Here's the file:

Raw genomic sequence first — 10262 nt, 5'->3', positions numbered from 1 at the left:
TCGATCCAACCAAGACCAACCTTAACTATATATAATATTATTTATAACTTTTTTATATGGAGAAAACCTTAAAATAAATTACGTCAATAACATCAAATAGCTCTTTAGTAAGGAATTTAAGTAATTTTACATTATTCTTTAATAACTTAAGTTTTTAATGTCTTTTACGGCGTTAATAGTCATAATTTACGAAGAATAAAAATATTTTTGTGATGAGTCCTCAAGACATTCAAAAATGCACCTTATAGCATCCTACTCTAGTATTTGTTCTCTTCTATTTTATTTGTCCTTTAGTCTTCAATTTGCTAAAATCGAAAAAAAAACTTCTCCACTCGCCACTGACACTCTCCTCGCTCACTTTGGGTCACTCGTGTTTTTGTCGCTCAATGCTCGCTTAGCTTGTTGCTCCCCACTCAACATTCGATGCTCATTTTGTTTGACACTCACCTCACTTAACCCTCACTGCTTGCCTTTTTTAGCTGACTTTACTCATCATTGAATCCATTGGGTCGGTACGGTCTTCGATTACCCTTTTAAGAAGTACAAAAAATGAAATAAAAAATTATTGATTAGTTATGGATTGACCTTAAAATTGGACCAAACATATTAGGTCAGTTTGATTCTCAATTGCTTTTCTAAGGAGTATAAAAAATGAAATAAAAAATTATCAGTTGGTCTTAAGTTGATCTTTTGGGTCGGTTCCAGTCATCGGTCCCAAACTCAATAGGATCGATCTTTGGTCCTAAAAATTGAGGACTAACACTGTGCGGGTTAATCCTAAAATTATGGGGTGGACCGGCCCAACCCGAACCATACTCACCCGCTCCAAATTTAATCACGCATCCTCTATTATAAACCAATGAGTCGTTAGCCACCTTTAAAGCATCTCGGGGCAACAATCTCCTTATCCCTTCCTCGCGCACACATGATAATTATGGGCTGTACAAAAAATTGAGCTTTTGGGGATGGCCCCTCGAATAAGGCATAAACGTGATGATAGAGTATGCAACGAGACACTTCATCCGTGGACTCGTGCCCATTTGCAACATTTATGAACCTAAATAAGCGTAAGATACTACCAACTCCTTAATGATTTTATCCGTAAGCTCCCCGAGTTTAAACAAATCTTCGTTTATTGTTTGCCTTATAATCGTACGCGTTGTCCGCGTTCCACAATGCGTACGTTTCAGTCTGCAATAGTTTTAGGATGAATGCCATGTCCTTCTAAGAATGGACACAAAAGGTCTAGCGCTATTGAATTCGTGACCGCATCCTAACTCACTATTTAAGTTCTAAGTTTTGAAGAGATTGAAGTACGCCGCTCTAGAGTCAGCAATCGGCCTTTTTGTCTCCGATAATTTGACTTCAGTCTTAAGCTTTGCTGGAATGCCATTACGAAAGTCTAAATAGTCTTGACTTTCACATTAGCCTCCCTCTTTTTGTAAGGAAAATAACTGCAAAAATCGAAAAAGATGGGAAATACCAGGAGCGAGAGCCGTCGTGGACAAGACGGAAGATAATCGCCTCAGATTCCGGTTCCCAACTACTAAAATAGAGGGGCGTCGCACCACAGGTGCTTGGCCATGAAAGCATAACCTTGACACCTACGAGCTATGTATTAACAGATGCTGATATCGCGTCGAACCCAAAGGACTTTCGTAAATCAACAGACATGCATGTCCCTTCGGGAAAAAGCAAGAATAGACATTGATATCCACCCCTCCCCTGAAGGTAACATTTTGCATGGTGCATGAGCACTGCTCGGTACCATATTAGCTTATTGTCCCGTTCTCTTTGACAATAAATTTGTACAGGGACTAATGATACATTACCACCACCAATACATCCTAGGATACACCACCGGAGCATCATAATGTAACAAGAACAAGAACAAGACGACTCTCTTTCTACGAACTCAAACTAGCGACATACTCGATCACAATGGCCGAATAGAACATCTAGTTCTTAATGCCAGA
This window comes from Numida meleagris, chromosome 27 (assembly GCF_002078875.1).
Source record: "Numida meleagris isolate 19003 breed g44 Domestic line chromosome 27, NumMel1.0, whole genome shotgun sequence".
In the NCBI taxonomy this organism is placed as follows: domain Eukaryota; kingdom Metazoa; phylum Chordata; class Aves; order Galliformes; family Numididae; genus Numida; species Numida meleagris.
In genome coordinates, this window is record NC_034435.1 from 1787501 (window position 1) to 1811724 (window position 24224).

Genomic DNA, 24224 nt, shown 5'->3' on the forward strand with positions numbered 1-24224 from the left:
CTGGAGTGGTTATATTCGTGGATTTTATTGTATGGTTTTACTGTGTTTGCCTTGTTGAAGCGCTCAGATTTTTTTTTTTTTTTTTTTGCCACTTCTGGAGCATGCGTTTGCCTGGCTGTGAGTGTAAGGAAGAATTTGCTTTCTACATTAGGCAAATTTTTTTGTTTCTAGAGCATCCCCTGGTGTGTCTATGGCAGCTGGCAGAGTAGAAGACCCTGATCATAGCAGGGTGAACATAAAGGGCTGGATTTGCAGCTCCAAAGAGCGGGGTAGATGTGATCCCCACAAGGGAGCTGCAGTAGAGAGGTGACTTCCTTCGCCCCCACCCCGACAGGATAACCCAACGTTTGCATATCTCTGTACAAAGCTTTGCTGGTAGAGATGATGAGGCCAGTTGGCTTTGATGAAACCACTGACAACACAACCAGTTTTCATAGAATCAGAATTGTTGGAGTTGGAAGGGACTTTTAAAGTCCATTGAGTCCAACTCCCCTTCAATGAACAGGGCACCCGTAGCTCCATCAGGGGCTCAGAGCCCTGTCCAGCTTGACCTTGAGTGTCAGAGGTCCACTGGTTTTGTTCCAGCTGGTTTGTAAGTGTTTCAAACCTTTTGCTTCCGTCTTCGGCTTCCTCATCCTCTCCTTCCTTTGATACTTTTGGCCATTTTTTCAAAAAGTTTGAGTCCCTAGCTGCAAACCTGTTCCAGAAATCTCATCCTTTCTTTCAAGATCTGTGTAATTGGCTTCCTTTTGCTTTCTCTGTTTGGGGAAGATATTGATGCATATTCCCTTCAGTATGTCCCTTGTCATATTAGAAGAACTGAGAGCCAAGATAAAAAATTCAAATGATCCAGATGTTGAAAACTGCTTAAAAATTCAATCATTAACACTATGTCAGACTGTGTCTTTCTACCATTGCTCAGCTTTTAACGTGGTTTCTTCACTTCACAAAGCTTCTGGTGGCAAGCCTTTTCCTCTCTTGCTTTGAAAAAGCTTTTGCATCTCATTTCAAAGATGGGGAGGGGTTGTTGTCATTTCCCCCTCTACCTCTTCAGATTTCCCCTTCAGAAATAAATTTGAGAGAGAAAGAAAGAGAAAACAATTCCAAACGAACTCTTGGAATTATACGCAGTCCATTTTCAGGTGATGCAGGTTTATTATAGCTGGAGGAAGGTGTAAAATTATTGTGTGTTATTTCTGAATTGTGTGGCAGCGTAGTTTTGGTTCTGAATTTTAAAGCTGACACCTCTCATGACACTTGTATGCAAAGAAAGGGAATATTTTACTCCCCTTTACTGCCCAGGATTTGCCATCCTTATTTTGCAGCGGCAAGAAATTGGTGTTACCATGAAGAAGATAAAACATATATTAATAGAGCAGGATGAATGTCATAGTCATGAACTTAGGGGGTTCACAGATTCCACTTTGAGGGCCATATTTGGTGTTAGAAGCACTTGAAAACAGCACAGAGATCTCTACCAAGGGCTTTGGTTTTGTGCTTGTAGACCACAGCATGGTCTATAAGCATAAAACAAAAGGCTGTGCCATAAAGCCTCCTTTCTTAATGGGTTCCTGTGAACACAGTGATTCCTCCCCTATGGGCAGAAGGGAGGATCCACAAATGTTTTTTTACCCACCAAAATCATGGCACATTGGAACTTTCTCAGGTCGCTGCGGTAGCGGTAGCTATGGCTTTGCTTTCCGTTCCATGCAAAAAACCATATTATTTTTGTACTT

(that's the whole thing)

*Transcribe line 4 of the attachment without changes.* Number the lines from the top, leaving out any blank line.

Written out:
Source record: "Numida meleagris isolate 19003 breed g44 Domestic line chromosome 27, NumMel1.0, whole genome shotgun sequence".